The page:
On June 14, 1895, as the lawyers, reporters, and others in the room organized their papers and headed for the door, Hetty quietly walked to a window, dropped to her knees, and folded her arms in prayer. The noise in the room stopped at once. Everyone seemed taken aback except for Sylvia, who often attended the hearings with her mother, and now looked on impassively.

Hetty stayed in that position for several minutes, moving her lips without uttering a sound. Then she got up, dusted off her dress, and headed for the exit. When reporters asked what she prayed for, Hetty declined to answer, took Sylvia by the arm, and left the room.

Hetty developed a particular distaste for Barling’s lead attorney, Joseph Choate, a prominent New York attorney who would later serve as United States ambassador to Great Britain. She took to making public pronouncements against him, one of which almost got her into trouble the same month. “Did you ever see such a set of buzzards?” she reflected on Choate and other lawyers on his team. “Why, it is sad to think of poor Irene Hoyt. Choate and the other buzzards got hold of her, and she is in an asylum now.”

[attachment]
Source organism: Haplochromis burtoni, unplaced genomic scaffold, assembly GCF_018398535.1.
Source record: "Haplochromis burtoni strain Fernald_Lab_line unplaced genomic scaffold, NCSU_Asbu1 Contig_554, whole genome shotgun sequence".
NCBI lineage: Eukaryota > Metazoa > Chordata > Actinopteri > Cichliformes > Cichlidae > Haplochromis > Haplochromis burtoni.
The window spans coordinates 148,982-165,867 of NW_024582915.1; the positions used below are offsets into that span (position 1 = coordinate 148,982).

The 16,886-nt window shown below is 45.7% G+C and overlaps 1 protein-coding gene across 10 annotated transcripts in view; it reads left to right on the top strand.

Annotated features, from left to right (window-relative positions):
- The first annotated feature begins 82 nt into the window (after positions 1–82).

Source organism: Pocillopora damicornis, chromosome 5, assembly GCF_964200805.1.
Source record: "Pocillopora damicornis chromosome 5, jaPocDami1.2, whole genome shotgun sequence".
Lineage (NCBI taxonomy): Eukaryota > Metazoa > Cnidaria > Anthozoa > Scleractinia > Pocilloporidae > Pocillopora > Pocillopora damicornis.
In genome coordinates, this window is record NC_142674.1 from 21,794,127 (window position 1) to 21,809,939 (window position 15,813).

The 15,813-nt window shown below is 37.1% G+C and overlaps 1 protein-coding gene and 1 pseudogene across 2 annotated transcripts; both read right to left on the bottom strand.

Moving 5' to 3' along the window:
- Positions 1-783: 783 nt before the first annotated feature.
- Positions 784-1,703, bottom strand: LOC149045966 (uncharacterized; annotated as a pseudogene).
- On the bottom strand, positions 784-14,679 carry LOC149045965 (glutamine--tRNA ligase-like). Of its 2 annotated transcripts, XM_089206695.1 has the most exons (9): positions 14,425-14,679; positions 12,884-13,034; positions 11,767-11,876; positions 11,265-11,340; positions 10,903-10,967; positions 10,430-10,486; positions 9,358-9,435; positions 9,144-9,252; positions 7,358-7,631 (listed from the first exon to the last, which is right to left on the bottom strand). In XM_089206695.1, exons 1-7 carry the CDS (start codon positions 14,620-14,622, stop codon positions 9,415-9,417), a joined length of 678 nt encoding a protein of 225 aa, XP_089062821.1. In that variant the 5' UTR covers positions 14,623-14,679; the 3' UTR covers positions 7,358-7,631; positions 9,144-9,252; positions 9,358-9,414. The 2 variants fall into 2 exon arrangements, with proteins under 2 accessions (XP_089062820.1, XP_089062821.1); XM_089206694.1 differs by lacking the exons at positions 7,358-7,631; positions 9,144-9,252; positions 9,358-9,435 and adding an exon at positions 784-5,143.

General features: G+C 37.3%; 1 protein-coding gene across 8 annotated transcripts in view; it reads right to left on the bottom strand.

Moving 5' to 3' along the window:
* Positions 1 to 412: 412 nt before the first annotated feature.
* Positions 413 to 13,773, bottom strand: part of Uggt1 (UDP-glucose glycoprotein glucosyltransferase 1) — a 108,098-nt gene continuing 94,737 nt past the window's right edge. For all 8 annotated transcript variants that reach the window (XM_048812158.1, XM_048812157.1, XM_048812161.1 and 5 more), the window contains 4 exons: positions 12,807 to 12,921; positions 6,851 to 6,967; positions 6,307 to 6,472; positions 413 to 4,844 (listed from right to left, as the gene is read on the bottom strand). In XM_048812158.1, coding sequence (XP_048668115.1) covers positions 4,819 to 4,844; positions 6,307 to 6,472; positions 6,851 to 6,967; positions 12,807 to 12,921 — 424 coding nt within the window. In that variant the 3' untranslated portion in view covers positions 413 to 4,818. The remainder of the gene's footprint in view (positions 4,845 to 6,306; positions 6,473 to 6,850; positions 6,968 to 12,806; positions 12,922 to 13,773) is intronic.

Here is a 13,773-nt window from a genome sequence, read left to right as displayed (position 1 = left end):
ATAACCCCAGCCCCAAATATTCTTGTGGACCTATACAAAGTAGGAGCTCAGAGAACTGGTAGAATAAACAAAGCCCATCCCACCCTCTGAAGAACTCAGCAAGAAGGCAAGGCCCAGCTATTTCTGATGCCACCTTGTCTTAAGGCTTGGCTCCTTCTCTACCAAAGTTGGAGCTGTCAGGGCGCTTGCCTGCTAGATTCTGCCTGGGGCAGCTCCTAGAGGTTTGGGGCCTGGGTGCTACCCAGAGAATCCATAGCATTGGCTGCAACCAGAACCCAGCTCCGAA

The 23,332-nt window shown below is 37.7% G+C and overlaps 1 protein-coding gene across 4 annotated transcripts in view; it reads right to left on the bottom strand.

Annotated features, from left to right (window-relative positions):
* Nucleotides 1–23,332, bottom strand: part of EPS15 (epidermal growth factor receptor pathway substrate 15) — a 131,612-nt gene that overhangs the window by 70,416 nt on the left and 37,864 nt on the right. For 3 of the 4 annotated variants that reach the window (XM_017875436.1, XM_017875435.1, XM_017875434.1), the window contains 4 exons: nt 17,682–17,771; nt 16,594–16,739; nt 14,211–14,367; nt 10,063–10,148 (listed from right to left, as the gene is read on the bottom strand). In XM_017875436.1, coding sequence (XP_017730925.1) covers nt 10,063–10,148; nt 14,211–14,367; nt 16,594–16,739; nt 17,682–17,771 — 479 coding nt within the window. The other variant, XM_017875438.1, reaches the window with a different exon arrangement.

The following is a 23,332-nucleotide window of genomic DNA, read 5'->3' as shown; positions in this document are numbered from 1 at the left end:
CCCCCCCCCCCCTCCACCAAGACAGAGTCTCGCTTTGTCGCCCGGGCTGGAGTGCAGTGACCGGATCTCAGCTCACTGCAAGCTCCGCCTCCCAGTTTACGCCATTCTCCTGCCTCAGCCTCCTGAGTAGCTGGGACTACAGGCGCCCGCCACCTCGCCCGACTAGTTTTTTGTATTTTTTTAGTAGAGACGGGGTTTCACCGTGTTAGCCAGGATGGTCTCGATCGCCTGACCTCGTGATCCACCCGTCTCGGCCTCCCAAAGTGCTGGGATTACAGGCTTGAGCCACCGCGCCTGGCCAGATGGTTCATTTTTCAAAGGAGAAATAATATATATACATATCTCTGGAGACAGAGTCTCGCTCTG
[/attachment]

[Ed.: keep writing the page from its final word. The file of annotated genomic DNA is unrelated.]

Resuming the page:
Her words did not escape the eyes of Miss Mary Irene Hoyt, who on June 5 filed a $100,000 slander suit against Hetty. Editors, reporters, readers, and court observers could barely contain their glee at the prospect of a Hetty Green and Irene Hoyt squaring off in court. If Hetty was the most colorfully litigious woman in New York, Irene Hoyt probably came in second, having spent several years in a legal battle with trustees over the estate of her own father, steamboat magnate Jesse Hoyt. Choate had represented the trustees in the Hoyt case, so Hetty and Irene should have been sympathetic with each other’s causes. But Hetty’s mortifying statement put an end to any camaraderie.

The newspapers fairly licked their lips. “As both of these distinguished women are millionairesses, and as in times past they have demonstrated their undoubted capacity to make things interesting, a lively time may be expected when this slander suit comes to trial,” the New York Times predicted. Three weeks later, reporters did not mask their disappointment when the suit was suddenly settled out of court, the details kept secret. “The trial had been looked forward to as one of the events of the age,” the Times lamented.